I changed to a dress and fancy walking shoes (I’d never be seen in Bourdeilles with something so shiny) in the broom-closet size staff bathroom. Transformed from Cinderella in the scullery to Cinderella in impractical shoes, I was off to the fancy world of gay Paris. 

My coachman dropped me off at the train station.  The cows and the cornfields of the Dordogne speed past the train window. In a few short hours there she was— Paris!
Every time I step off the train and into the avenues of Paris I am bowled over. The elegant architecture. Cafe terraces buzzing. Restaurants open at all hours of the day. Light, light and more ever-changing light— on the Seine, bathing the Louvre, behind the Eiffel tower.

I walk with a purpose although the only purpose is to look like I belong, to shed the country bumpkin air that I am sure is trailing behind me. I meet up with my friend and we have drinks on a terrace watching the city world pass by on Boulevard St Germaine. We shop for shoes that will never leave the dark of the closet if I they don’t leave Bourdeilles. “How ‘bout that silk dress and leather skirt?” - “I don’t think so.” “Well maybe.”… We ask around about dinner recommendations and select some place we can walk to in our fancy shoes and Parisienne costumes. I’m sure everyone knows I’m posing, but it’s probably not the country pumpkin that everyone spots, it’s the American bumpkin that can’t be shed. And really who’s looking any way?!

Dinner starts with champagne and the food is way too Paris fancy. The waiters in their starched shirts and tight black jackets deign to smirk at my efforts to speak French. The bill is several days of my “housekeeping” pay.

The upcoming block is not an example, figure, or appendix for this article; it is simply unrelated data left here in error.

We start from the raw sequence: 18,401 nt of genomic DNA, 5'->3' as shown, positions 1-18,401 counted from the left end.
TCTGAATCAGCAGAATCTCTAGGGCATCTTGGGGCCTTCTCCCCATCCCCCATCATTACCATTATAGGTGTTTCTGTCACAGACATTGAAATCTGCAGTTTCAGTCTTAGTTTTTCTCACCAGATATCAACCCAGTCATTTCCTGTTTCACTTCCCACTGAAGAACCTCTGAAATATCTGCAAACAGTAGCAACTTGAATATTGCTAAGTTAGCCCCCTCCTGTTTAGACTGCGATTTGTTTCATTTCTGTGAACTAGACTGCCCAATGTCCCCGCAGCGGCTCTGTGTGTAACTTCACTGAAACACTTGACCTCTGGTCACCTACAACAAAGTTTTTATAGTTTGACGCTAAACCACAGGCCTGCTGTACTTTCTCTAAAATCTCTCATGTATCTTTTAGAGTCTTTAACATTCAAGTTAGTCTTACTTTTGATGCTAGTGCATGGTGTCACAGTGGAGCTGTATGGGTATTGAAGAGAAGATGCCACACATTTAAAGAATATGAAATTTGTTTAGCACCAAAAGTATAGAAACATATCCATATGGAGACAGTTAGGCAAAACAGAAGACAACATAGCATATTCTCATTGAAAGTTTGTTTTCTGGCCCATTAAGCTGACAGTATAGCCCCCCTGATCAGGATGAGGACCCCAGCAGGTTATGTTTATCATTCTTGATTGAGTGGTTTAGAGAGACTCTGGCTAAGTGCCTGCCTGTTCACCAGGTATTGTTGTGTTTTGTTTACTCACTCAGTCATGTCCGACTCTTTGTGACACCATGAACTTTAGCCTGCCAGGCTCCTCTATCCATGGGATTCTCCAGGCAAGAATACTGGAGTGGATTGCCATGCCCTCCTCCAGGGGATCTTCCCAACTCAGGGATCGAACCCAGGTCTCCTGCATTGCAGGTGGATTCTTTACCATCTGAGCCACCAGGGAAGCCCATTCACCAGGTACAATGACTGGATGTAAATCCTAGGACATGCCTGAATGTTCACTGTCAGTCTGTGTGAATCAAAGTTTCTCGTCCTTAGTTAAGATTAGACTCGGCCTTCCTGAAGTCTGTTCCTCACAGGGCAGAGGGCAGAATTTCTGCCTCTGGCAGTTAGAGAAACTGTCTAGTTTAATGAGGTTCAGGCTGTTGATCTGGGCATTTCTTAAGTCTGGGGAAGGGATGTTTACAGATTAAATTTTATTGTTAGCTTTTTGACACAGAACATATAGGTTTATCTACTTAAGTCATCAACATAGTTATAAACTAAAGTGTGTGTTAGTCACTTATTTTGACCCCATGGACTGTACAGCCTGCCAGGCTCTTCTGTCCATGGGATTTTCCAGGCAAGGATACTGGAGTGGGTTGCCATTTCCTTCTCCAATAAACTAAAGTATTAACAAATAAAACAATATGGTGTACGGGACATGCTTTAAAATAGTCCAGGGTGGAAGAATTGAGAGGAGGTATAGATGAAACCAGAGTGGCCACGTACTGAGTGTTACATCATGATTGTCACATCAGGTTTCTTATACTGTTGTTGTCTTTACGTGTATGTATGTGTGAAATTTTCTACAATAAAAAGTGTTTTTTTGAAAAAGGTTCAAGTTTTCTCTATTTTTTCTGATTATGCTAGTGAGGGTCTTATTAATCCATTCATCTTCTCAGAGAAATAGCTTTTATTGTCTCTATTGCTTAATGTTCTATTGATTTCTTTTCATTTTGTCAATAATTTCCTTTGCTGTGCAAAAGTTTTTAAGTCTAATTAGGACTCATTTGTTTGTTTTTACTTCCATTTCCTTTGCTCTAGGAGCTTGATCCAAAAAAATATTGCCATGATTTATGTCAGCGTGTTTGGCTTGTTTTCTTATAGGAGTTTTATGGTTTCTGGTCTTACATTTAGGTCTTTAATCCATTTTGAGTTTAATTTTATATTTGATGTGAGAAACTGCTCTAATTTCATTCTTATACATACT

The next day we settle for lunch in a neighborhood bistro with gilded panels and cherubs dancing on the ceiling. My mind wanders to niggling thoughts. Who’s back in the kitchen getting this delicious food out to us? Who’s doing the dishes? Who’s keeping all that gilding sparkly? Who keeps the door hinges from squeaking? Is the WC (aka les toilettes) proper?
I know I’ll be back at work on Wednesday. The rubber gloves will be back on and the banter will go back and forth from room to room as we work and catch up on what’s happened since last Wednesday. I’ll pay extra attention to how important it will be for the incoming guests to crawl into crisps sheets without a thought for how the place got this way so that they can feel like they are special. My shoes won’t sparkle, Prince charming will have picked me up in the old car, but the elegant memories of a fling in Paris will linger. 
It’s a funny ole life.

Saturday, October 13, 2018

Bucket List